All your wonderful inventions,
All your houses vast and tall,
All your great gun-fronted vessels,
Every fort and every wall,
With the passing of the ages,
They shall pass and they shall fall.
As you sit among the idols
That your avarice gave birth,
As you count the hoarded treasures
That you think of priceless worth,
Time is digging tombs to hide them
In the bosom of the earth.
There shall come a great convulsion
Or a rushing tidal wave,
Or a sound of mighty thunders
From a subterranean cave,
And a boasting world's possessions
Shall be buried in one grave.
From the Centuries of Silence
We are bringing back again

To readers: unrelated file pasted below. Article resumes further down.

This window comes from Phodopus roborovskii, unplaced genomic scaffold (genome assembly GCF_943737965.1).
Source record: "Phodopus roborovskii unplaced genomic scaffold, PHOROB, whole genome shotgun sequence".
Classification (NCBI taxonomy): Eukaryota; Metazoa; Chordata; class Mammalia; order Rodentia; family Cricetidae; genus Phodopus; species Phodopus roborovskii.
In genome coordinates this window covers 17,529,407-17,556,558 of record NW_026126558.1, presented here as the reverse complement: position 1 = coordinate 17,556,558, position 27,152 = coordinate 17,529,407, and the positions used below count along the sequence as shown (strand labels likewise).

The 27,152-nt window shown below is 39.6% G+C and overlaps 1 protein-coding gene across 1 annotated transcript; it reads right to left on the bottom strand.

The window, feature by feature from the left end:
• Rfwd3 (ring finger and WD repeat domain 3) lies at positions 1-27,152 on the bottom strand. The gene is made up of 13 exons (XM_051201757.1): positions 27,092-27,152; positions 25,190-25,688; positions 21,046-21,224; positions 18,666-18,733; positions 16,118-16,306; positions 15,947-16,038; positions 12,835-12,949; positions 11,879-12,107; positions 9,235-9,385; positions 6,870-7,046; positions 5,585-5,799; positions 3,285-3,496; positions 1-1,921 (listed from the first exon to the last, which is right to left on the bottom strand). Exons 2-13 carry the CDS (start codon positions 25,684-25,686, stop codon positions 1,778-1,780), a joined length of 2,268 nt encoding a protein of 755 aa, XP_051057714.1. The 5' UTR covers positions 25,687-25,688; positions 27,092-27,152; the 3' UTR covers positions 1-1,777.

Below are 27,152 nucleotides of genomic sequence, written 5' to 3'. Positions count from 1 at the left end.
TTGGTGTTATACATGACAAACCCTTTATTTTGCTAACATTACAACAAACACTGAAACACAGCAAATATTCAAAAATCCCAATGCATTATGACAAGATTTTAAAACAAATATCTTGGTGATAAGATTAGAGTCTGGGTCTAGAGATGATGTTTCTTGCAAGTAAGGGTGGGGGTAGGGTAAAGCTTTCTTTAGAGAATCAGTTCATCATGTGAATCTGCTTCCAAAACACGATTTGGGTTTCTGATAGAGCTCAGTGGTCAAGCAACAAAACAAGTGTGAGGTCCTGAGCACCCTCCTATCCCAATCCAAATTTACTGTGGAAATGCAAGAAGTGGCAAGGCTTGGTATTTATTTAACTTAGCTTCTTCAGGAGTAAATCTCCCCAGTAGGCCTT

Buried vase and bust and column
And the gods they worshiped then,
In the strange unmentioned cities
Built by prehistoric men.
Did they steal, and lie, and slaughter?
Did they steep their souls in shame?
Did they sell eternal virtues
Just to win a passing fame?
Did they give the gold of honour
For the tinsel of a name?
We are hurrying all together
Toward the silence and the night;
There is nothing worth the seeking
But the sun-kissed moral height--
There is nothing worth the doing
But the doing of the right.
Poems of Progress and New Thought Pastels by Ella Wheeler Wilcox.
London: Gay & Hancock, 1911.
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